Did You Know About These Christmas Flowers?

Did You Know About These Christmas Flowers?

After Thanksgiving, another season full of bliss is here, and the old, joyful images have returned and will continue until Christmas Eve. Station wagons, compact automobiles, SUVs, and minivans are all adorned with evergreen trees of various proportions. Ornaments, tree lights, Christmas flowers, candles, and special tableware are all brought out on holiday season arrival. On our front doors, we polish our silver and hang wreaths with gorgeous ribbons. The party circuit gets started!

Say Merry Christmas with these flowers

But the holidays wouldn’t be complete without the Christmas cakes, flowers including poinsettia, amaryllis, and paperwhite arrangements that complete the seasonal colour pallet. Since the 19th century, these flowers have been a joyful part of the Christmas tradition; and they continue to grow in popularity year after year. These flowers do not blossom outside in most regions of the country throughout the winter. Poinsettias prefer warmth, so as long as they have a sunny area to perch inside; they will blossom brightly till the end of the month.


Paperwhites are narcissus flowers, although they are less showy and smaller than their showier cousin, the daffodil. Because it is one of the first bulbs to bloom, marking the approach of spring, the narcissus represents rebirth and rejuvenation. Because paperwhites are so easy to cultivate or “push” indoors, they can bloom even early. The origin of the flower’s name can be traced back to many Greek and Roman legends.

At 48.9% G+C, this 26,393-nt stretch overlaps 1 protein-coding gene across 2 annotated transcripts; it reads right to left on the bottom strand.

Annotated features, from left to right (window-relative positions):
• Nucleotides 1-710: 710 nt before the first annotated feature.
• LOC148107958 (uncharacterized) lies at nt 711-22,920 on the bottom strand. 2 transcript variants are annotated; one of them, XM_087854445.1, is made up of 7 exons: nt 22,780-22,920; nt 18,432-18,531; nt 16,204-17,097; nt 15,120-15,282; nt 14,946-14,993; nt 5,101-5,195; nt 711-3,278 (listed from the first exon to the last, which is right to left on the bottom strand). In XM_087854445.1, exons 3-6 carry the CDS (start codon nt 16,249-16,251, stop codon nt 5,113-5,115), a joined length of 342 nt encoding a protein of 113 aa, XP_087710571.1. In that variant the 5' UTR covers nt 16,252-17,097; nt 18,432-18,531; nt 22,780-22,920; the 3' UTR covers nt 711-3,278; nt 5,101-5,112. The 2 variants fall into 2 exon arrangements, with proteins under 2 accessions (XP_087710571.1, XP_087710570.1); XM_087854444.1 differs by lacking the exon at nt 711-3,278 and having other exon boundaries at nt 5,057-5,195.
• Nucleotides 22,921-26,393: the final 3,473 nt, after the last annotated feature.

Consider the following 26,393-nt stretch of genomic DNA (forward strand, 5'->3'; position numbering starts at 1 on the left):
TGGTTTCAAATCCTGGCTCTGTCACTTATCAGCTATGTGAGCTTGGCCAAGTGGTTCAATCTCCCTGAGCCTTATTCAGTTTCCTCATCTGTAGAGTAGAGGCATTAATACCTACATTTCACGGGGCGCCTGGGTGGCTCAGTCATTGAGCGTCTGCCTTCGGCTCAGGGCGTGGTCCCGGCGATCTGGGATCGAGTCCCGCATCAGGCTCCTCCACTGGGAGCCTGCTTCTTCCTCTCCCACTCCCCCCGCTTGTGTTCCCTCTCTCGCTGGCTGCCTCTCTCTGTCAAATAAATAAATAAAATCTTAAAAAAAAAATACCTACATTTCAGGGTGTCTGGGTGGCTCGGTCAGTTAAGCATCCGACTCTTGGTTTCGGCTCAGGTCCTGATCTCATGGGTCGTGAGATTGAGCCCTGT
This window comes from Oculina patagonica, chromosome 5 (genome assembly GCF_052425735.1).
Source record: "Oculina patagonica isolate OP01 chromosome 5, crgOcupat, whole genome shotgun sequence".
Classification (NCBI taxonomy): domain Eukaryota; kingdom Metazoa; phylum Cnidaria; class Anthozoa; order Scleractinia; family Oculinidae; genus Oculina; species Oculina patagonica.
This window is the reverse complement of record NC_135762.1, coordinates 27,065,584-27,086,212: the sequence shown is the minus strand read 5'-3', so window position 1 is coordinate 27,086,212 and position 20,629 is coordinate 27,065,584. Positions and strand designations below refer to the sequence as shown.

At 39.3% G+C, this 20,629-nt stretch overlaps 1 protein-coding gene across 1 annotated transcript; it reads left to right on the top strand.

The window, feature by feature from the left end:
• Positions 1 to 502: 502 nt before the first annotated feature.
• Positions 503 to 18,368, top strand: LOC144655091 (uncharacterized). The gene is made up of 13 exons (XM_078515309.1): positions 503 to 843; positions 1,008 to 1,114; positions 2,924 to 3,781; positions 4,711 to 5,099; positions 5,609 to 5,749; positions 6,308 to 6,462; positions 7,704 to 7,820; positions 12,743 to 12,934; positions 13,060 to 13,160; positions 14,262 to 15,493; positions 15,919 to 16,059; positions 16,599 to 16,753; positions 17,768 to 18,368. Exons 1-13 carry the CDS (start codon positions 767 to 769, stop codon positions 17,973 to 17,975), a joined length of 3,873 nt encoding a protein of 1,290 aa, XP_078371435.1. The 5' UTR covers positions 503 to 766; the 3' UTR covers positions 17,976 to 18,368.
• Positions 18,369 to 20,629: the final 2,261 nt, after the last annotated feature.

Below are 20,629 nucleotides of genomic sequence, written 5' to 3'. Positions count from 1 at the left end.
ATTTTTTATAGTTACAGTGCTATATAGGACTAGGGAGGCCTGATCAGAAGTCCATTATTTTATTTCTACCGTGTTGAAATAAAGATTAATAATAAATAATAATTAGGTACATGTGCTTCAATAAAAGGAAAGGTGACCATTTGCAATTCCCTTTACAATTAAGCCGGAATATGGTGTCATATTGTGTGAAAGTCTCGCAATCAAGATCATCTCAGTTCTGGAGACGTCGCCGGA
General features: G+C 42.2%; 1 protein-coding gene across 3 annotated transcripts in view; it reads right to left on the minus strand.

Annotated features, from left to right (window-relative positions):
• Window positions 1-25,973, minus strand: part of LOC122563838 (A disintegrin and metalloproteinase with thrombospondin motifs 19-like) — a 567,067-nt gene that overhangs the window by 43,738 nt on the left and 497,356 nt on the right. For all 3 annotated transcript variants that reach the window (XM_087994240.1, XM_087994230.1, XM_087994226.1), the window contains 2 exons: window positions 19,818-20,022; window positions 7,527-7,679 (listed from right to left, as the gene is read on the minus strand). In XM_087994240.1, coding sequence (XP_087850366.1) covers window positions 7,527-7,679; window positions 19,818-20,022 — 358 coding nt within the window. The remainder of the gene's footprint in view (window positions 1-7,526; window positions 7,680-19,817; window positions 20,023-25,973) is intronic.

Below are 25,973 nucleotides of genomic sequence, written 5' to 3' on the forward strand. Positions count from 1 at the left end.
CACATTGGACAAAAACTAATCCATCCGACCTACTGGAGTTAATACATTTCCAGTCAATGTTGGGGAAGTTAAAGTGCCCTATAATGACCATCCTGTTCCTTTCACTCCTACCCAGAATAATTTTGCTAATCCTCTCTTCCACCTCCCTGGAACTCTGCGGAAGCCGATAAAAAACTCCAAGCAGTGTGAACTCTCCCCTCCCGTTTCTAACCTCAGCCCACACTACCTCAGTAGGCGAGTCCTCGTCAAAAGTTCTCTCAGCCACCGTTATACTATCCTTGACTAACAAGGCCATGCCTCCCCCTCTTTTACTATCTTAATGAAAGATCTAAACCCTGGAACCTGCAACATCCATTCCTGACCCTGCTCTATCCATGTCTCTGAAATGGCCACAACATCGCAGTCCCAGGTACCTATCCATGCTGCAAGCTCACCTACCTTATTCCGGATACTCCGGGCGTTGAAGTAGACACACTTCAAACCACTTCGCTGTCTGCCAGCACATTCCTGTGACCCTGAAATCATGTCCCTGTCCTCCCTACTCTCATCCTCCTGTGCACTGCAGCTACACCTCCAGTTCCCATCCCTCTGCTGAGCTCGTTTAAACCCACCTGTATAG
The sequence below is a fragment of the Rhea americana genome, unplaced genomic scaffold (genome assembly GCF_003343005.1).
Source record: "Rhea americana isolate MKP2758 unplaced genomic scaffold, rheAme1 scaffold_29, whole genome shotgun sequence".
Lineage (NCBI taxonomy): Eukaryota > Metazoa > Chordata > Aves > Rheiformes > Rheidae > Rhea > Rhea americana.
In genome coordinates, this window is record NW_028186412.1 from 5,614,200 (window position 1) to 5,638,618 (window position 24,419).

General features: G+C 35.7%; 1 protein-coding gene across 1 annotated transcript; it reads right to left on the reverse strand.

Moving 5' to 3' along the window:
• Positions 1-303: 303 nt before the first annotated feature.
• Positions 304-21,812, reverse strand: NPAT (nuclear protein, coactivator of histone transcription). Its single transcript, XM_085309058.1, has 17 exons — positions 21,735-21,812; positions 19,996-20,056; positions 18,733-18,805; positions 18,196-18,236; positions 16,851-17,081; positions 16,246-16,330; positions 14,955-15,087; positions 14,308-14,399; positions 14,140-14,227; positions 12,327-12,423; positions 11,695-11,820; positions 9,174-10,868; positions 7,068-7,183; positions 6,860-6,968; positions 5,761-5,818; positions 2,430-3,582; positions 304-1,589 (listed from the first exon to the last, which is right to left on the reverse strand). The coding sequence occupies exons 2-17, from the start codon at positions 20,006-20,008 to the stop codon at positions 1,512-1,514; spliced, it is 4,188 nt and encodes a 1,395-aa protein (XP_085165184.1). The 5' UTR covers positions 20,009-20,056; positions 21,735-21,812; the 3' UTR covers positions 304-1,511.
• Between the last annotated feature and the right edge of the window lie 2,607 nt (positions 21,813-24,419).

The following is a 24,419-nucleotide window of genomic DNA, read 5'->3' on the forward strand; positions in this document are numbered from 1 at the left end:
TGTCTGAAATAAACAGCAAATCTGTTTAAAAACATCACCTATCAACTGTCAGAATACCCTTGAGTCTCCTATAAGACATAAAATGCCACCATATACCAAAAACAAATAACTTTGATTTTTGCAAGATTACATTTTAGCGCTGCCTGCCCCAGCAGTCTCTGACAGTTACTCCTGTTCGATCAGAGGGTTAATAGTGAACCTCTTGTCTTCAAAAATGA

The holiday spirit, with its consuming immersion in colour, festivity, and grandeur, enthrals us all; and the amaryllis, with its large, exuberant blooms and sturdy stalks, exemplifies this. It’s also known for its long-lasting flowers (the plant reblooms reliably) and its adaptability in arrangements. The amaryllis, not a flower that stands alone, makes a statement when grouped with its sisters in a row along a mantel or massed in a single container. Amaryllis stems can also be trimmed short and blended with other flowers for a table centrepiece.


The poinsettia’s bracts or modified leaves with their wide-open faces nearly announce its relevance in the panoply of Christmas gifts flowers; whether in deep, saturated classic red and burgundy or more delicate tones of white and pink. The plastic pots of many of the plants arrive at the grocery store or nursery swathed in metallic foil. The poinsettia’s unrefined reputation stems from its predictable metal-foil presentation. Floral designers, on the other hand, bring out the best in poinsettias by cutting the stems, cauterising them with a flame; and then creating lush arrangements to showcase their natural beauty and energy.